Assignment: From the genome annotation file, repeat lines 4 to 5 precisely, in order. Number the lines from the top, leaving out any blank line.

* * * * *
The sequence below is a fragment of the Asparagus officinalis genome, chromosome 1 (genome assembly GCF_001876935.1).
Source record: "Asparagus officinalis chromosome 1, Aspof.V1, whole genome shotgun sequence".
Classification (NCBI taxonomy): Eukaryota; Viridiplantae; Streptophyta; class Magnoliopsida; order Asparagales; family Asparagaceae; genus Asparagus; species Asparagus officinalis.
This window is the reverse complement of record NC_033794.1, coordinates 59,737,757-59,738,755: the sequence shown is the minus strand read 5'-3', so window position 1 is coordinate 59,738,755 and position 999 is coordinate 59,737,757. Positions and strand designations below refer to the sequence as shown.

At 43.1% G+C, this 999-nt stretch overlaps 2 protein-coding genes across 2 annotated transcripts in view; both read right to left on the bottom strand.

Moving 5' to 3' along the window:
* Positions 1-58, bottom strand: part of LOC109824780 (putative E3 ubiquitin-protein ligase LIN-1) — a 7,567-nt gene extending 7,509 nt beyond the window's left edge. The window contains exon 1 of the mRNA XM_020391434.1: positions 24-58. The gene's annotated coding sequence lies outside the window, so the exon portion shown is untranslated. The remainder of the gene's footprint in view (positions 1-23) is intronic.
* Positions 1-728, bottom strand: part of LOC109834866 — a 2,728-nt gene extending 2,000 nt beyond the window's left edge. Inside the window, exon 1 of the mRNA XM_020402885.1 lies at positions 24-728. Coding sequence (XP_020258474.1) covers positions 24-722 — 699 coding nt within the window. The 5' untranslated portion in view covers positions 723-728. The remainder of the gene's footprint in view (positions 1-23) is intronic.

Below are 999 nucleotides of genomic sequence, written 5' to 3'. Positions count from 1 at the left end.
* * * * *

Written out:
This window is the reverse complement of record NC_033794.1, coordinates 59,737,757-59,738,755: the sequence shown is the minus strand read 5'-3', so window position 1 is coordinate 59,738,755 and position 999 is coordinate 59,737,757. Positions and strand designations below refer to the sequence as shown.

At 43.1% G+C, this 999-nt stretch overlaps 2 protein-coding genes across 2 annotated transcripts in view; both read right to left on the bottom strand.